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Watch out for Ayo Fayose

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Watch out for Ayo Fayose

After the Independent National Electoral Commission (INEC) announced the timetable for the 2019 general elections, politicians have been upbeat albeit discretely. INEC is yet to blow the whistle for political campaigns to begin in earnest but, trust politicians, they have not been idle.

While Nigerians can reel out the names of likely presidential candidates come 2019; “traditional” kingmakers have been very busy underground. Revelations about how it is a handful of powerful Nigerians who often decide who become the president have emerged from what journalists would call “usually reliable”, “informed” or “credible” sources.

Taking 1999, the year the country returned to civil rule as the benchmark, there has been no president that was not installed by powerful and well-connected kingmakers – be it Olusegun Obasanjo, Umaru Yar’Adua, Goodluck Jonathan or the incumbent, Muhammadu Buhuri. Whereas the democratic ceremonies and processes have made it to appear as if the electorate decide their leaders, in real essence the people’s choice is limited as they are left to pick from a field that has been filtered and sifted by the kingmakers. To the initiated, the process for 2019 has begun in earnest.

When former President Olusegun Obasanjo recently told the Igbo to get ready to have a shot at the presidency in 2019, those who knew how it works concluded immediately that President Buhari could be a one-term president.

That was even before his health issues became public knowledge. Buhari’s performance in office has been abysmal. For a president on whom much hope was invested, his inability to turn the economy around has been a huge disappointment even to his die-hard supporters. His health debacle has only compounded issues. Whether he is healthy and strong enough to complete his first term remains in the realm of speculations and conjectures. Then came what is now referred to as the el-Rufai letters.

These were letters written by Governor Nasir el-Rufai to Buhari complaining, castigating and at the same time advising on how to steer the ship of state. Whereas the letters were written long ago, and when relations between el-Rufai and the president were excellent, they were leaked recently right in the middle of the misgivings about Buhari’s health.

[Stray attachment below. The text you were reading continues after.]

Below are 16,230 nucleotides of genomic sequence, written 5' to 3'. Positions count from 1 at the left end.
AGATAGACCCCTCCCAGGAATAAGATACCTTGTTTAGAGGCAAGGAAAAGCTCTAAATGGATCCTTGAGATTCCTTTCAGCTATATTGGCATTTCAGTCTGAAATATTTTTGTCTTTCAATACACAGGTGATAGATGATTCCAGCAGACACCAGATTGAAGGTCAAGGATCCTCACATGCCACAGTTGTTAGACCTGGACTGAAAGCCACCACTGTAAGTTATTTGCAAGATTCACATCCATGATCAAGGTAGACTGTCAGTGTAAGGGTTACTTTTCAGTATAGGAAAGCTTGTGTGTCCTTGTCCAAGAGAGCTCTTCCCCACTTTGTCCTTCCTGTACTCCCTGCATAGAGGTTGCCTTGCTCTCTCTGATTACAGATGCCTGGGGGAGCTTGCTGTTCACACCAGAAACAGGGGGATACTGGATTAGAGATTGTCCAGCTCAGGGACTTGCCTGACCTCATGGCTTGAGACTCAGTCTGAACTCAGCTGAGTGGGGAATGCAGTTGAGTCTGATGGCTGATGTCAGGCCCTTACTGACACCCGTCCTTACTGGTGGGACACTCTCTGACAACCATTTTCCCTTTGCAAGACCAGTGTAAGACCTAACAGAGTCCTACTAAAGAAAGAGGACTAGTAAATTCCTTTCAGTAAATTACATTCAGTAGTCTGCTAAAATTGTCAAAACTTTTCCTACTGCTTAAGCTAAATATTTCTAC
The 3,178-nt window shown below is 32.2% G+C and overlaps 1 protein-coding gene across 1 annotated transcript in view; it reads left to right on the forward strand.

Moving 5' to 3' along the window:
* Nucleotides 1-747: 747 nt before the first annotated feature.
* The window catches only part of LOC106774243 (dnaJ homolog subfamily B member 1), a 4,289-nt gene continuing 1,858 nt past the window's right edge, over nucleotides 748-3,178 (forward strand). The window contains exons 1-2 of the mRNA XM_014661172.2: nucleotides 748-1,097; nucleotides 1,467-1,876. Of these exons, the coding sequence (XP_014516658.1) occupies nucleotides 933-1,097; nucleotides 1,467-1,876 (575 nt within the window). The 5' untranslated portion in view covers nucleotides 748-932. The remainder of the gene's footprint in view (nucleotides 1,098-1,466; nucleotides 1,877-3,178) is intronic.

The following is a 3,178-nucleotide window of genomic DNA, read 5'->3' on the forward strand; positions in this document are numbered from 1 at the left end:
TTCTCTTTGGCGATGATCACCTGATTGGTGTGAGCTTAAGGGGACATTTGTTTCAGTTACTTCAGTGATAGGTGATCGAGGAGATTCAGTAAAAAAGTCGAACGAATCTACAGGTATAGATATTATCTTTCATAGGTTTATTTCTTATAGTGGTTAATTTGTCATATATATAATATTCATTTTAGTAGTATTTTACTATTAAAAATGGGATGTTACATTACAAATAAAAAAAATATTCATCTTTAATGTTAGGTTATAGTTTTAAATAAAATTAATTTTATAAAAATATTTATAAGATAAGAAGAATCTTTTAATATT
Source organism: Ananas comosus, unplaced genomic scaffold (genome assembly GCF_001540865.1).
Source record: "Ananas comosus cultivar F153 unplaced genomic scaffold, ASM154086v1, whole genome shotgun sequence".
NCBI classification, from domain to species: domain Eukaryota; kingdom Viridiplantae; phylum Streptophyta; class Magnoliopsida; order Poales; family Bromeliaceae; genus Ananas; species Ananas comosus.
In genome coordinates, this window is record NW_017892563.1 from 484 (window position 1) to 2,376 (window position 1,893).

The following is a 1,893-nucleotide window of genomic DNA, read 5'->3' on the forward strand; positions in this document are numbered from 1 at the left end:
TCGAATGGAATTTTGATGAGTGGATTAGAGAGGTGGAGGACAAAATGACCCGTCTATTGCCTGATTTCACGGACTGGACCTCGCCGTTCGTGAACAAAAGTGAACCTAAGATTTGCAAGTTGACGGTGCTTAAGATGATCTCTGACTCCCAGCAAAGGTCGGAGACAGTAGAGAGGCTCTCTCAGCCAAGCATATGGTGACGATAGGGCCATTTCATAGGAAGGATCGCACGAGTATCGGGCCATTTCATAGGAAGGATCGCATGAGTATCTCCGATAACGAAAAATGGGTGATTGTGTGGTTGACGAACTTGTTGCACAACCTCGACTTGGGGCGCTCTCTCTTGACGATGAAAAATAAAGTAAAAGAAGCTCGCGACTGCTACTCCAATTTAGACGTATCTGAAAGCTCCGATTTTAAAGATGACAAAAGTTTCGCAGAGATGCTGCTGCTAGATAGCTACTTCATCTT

Who leaked the letters and for what purpose? If we are to believe el- Rufai, the letters were leaked not by him but by those already positioning themselves for advantage come 2019. Before his health issue came to the fore, the Buhari-for-second-term train was roaring to go but the turn of events has taken the steam off it. As if the bad news about Buhari’s health was the signal some politicians fixated on the presidency were waiting for, they quickly began to crisscross the country under all manner of guises.

Alliances at their embryonic stages are believed to be developing in many parts of the country. The crisis in the Peoples Democratic Party (PDP) is said to be the restraining factor for now as it is wise to wait to see where the pendulum swings in the end. At the moment, Ali Modu Sheriff has the upper hand after the Court of Appeal authenticated him as PDP chairman but few people think that is the end of the matter. It is either the Supreme Court, where the Ahmed Makarfi faction has lodged an appeal, retains or throws out Sheriff.

If the former, expect many of the Makarfi loyalists to abandon the PDP but if the latter, then, a new journey of rebuilding and strengthening the party will begin in earnest. It has long been on the cards that a new mega party is required to defeat the All Progressives Congress (APC); just as it was a mega party that put an end to PDP’s boast that it would rule for 60 uninterrupted years.